Saturday, May 30, 2009

The Russians may serve for opening of 1972, however, the season already started months ago – in the fall of 1971, for most countries in Europe, and for various international competitions. But the hype of expectations and hopes is the same, no matter the actual time: the European Champions Cup begins. Whoa! ‘Whoa’? Really? The first round, the 1/16 finals, was never exciting – it used to be saner tournament, but still the pairing of big clubs at early stage was avoided. One of the most difficult tasks was to find ‘big’ games at the beginning… and here is what the journalists considered the toughest, hence, most exciting and difficult to predict, opposition in the beginning if 1971-72 European Champions Cup:
The only ‘tough’ pair, the article says, was Olympique Marseille (France) and Gornik Zabrze (Poland). Not exactly strong enough clubs, excepted from early clash; not outsiders either. Tough luck… yet, not so tough. Relatively equal teams, no favorite. Battle of the strikers: Josip Skoblar (left) and Wlodzimierz Lubanski (right) – stars in France and Poland, respectively, well known in Europe, but – just like French and Polish football in general – not the very top. Good clubs… having strong players and national players, and some success, but not heavyweights. The excitement of equality. The best an early stage of a tournament could offer was just that. Tough luck for either club…and nothing more. OM did eliminate the Poles, but they faced Ajax in the next round and expired.

Wednesday, May 27, 2009

1972. To my mind, one of the most important years: total football got legitimacy. Ajax won their second European Champions Cup, West Germany were European Champions – both teams playing total football. No more ‘accidents’ – this was the football of the future, everyone to reckon with, and, hopefully, to follow. There were also Olympic games, bringing new winner – Poland. May be the Poles were underestimated in 72: just another team from Eastern Europe, winning their ‘own’ tournament. But this was the team which evolved into the great one which finished third in the World Cup 1974.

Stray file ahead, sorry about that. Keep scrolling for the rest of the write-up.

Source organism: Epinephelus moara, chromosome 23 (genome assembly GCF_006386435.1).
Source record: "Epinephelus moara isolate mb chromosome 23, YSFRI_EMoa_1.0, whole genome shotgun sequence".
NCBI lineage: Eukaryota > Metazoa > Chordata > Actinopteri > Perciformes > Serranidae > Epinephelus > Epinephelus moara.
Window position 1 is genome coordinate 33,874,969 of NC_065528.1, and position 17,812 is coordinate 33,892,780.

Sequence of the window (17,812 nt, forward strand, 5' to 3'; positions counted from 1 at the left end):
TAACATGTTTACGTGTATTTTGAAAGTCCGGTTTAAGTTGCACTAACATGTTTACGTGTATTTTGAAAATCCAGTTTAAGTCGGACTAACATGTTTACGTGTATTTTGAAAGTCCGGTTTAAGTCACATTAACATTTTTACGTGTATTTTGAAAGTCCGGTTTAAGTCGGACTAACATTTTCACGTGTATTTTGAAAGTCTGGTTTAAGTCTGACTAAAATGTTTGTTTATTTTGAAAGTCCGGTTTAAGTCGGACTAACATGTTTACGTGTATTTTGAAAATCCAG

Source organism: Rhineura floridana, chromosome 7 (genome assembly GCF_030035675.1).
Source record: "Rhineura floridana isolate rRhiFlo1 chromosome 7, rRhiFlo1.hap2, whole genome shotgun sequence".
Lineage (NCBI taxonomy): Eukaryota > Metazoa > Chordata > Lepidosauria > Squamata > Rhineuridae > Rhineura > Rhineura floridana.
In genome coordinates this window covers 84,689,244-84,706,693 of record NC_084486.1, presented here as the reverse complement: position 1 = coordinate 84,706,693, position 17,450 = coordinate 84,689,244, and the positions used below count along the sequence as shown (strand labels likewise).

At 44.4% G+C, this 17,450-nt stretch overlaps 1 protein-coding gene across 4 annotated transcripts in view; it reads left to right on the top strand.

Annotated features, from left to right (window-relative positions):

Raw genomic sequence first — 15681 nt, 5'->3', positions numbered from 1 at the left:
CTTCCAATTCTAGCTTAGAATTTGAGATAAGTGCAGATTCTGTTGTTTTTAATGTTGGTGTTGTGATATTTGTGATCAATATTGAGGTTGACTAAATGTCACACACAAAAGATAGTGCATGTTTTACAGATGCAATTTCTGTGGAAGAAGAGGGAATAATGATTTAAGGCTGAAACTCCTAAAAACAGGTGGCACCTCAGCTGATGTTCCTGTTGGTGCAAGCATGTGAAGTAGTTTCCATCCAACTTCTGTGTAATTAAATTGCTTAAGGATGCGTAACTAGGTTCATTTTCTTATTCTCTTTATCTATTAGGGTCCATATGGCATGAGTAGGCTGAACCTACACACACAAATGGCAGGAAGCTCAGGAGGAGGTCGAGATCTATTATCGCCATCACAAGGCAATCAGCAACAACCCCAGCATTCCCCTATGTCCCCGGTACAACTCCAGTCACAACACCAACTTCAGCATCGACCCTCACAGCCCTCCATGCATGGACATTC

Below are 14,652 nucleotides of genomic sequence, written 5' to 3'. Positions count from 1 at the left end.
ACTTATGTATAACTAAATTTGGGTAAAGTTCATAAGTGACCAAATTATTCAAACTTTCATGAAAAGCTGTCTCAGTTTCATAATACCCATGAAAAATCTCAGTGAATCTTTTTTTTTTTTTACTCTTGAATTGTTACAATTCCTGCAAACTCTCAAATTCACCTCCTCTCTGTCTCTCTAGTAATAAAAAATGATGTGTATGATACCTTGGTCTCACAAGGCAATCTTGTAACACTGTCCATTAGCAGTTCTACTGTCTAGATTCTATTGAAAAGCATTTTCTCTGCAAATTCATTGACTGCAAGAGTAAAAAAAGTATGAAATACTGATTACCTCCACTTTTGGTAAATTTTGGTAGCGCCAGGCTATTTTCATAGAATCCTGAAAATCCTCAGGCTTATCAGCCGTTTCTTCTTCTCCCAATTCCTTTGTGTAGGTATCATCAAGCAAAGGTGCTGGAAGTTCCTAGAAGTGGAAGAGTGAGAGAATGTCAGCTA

There were changes in South America as well. And, of course, much more… but the central issue for me is the recognition of total football.
Big fun 1972, yet, there was a personal tragedy – the drama of ¼ finals of the European Championship, opposing England to West Germany. One of the greatest fixtures I ever saw – the first leg in London. England lost. The penalty against my guys I was unable to watch and left… hoping Banks will save it. He did not. Great match, but I was supporting the losers… little I knew: England just started her long downfall. What difference! Great clubs, great domestic championship, and pathetic national team. Not yet in 1972, though.
A year of ups and downs, in a way. But let’s start this year. Lifting the curtain. For the football fan the beginning of the year is when the new championship season begins. After months of football depravation, finally the great moment arrives. The moment of renewed hope… if we were champions last season, let’s win again; if we sucked last year, this one we will be surely better. Let’s see the new boys in the team, the old great and not so great players, let’s see football. Again. Anew. And, correspondingly, the new season is opened grandly… speeches, suits, banners.